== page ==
The setting for the experiment was seemingly very simple, a group of students had to simply stroll a couple of yards to a make shift tea shop, take their seats and help themselves to a sip of water and some tea which they had to pour into their glasses from different jugs, a strip of cloth over their eyes keeping the light out and making them blindfolded momentarily underlined the power of ‘Vision’ and ‘light’ to the champions of vision and viewers alike in a manner nothing else could have. It was an eye opening spectacle as the participants walked with unsure steps, clinging to each other’s hands for security and an all pervading fear of the unknown, tripping against obstacles as they made their way to the wayside cafe, a distance which took an inordinately longer time to cover than it would normally do. Coffee the caffeine drink is supposed to brighten the drowsy and make them bright but this ‘Blind ‘coffee in the dark’ party’ was a different affair with the guests fumbling for the water jugs, tumblers and coffee mugs and spilling generous quantities of the fluids on themselves, their friends partying with them and the table cloth.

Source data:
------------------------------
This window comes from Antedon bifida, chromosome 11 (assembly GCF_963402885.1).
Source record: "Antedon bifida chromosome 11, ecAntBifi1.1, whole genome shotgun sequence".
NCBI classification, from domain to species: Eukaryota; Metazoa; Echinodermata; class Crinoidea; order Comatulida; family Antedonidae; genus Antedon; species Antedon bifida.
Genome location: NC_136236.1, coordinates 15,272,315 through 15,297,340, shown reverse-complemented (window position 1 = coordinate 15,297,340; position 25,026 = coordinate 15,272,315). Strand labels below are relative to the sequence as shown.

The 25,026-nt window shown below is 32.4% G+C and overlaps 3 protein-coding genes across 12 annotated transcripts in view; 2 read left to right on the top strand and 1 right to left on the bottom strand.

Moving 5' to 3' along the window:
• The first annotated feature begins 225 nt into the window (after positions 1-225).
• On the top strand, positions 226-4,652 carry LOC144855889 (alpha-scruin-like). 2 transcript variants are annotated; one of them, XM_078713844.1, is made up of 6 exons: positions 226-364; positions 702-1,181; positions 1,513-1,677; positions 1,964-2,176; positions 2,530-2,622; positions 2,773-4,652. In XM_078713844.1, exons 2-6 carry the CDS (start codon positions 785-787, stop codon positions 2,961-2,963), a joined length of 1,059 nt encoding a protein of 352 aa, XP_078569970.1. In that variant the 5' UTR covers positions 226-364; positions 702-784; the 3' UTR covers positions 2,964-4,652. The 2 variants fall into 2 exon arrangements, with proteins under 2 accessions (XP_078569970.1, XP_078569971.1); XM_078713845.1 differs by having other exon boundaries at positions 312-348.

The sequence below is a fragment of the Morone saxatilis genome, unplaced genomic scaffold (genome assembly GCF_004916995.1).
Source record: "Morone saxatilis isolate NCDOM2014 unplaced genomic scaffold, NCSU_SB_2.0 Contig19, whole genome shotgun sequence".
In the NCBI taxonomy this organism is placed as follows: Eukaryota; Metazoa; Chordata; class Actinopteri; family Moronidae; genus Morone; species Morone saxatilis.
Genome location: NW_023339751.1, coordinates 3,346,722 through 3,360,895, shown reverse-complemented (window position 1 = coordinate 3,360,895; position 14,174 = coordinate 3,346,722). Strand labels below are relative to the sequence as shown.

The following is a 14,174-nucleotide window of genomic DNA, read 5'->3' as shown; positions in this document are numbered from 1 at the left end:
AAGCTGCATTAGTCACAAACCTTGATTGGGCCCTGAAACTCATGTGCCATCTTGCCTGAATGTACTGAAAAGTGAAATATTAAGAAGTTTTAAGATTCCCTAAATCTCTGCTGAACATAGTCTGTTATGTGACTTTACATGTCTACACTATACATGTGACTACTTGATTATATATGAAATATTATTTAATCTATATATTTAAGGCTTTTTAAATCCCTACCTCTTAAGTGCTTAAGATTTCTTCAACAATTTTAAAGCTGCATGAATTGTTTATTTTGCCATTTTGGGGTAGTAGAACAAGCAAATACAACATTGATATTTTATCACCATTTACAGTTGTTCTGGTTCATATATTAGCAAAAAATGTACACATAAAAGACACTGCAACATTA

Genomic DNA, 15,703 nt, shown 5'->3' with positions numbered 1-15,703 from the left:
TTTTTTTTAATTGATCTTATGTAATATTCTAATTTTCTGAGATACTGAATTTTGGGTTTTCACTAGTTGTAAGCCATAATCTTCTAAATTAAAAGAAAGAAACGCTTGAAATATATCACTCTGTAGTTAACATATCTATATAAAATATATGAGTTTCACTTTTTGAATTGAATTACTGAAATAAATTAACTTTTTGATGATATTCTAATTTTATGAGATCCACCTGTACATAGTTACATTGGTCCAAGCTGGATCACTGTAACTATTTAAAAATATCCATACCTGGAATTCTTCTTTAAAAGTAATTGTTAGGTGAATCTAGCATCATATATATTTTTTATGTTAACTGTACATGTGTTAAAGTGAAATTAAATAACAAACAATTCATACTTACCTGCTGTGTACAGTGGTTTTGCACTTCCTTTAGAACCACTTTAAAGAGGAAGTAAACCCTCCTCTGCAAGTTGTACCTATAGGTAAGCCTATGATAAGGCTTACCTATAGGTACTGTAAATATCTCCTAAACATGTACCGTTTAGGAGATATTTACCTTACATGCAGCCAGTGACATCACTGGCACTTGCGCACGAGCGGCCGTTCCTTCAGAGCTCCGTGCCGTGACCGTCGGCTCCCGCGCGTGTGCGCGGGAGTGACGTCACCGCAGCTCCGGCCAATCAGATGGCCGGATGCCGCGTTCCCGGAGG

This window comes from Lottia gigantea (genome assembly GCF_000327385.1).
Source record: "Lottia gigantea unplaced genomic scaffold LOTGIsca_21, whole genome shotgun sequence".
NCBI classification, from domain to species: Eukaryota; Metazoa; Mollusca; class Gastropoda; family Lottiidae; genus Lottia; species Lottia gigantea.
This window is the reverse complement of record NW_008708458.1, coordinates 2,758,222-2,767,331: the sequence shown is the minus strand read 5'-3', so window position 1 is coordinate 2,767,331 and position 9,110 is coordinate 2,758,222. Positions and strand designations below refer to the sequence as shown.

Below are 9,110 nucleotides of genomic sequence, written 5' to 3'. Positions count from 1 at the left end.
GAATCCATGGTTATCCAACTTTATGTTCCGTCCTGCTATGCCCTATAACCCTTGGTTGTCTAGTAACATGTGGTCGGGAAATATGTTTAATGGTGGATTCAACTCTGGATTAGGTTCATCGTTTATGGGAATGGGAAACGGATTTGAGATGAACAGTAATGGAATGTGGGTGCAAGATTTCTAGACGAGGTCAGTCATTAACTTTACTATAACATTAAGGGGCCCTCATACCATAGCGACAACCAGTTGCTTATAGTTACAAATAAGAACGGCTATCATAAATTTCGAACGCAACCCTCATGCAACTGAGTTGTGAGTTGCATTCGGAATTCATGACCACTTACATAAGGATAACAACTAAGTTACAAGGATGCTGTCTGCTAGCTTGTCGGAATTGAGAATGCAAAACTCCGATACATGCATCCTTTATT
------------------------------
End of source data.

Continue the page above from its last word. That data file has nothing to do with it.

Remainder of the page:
The ‘coffee in the dark’ party’ had some surprise lessons too, participants realized after a while that their other faculties became sharper and rose to the occasion when their main partner was missing in action and students could gauge the environment better with the surrounding sounds and smells but what came as a big surprise to them after the exercise was when they learnt that the man who held them and guided them from tripping and falling was himself a vision challenged person from the Vision Enhancement Clinic. The observations and feedback by Ms Sarika and the participants came as a great learning and strengthened the resolve to serve the visually impaired even more. The eventful evening came to an end with a warm vote of thanks to the students, organizing faculty and spectators for their presence and participation, by Dr Anuja Singh the person behind the drama with a strong lesson.

The taste of the coffee in terms of the lessons learnt would linger in the minds of the organizers, participants and viewers for a long time to come, which was its very objective.